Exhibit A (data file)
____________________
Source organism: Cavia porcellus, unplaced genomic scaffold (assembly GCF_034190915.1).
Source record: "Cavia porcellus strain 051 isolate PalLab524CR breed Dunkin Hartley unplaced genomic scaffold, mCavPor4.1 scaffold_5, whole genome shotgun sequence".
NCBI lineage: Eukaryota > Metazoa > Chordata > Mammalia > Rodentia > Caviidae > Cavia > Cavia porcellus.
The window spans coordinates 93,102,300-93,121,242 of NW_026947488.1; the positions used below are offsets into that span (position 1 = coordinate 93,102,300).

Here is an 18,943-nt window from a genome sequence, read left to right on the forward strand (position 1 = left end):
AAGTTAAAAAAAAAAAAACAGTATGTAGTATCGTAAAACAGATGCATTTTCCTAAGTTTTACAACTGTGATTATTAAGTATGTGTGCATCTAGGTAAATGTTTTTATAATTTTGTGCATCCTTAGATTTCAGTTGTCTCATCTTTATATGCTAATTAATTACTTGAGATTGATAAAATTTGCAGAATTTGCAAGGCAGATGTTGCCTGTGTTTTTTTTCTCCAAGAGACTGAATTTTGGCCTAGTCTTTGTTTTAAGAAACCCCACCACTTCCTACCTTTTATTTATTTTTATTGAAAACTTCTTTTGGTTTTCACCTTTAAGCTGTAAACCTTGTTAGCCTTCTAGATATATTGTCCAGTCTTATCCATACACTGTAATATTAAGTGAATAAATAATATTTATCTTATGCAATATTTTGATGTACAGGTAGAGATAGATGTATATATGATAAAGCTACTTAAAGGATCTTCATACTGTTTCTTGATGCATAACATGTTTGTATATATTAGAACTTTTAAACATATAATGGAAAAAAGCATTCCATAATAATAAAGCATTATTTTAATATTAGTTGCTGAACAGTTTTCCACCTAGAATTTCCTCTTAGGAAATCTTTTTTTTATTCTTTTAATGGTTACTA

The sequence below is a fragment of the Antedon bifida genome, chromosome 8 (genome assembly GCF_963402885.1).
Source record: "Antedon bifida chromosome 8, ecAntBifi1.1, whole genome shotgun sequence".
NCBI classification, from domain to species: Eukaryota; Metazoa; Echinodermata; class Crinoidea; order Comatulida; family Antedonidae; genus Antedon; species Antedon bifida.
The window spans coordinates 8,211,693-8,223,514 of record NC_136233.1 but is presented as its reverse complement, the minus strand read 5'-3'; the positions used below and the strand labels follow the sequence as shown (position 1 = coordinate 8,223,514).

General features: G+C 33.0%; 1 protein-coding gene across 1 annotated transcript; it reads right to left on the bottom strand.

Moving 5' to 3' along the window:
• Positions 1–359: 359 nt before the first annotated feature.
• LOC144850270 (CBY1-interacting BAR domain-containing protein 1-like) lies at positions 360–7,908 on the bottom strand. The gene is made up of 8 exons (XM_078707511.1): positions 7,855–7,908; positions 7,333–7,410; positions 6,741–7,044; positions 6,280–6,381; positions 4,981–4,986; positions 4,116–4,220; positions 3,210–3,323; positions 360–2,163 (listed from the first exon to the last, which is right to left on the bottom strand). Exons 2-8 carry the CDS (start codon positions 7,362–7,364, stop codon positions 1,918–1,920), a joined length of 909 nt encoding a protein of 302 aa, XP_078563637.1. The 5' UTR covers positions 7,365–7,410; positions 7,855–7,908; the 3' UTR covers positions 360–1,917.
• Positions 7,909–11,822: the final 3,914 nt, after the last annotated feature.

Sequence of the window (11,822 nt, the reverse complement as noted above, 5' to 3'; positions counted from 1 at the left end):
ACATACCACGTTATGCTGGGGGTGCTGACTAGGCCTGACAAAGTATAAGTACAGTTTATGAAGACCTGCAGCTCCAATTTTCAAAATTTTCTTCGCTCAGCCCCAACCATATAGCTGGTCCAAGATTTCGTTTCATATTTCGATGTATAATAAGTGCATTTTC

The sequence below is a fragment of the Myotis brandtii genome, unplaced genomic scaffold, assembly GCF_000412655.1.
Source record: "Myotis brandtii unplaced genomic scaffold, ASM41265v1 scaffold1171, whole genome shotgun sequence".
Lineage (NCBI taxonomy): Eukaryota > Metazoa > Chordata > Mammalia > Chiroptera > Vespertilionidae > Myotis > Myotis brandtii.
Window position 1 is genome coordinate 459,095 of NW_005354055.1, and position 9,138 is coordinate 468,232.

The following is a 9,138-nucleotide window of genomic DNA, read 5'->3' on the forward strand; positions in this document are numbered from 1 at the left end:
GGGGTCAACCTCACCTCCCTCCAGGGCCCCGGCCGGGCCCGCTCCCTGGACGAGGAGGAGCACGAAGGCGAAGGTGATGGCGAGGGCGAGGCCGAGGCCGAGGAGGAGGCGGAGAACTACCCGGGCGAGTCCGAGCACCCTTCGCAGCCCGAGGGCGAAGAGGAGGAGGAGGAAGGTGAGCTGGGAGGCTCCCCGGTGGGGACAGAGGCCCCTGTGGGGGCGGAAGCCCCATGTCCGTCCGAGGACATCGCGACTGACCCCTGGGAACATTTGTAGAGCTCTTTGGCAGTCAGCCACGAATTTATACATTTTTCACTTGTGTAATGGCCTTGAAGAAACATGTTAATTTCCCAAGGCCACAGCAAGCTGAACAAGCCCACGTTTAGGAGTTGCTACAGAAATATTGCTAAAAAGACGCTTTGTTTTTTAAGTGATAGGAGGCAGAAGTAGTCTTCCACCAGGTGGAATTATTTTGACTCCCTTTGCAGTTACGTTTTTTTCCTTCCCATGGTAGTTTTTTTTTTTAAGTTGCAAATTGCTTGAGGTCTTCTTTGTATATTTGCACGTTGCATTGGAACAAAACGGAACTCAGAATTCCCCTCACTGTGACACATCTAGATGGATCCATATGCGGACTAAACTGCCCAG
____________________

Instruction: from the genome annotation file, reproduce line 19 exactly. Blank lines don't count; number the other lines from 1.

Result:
Source record: "Myotis brandtii unplaced genomic scaffold, ASM41265v1 scaffold1171, whole genome shotgun sequence".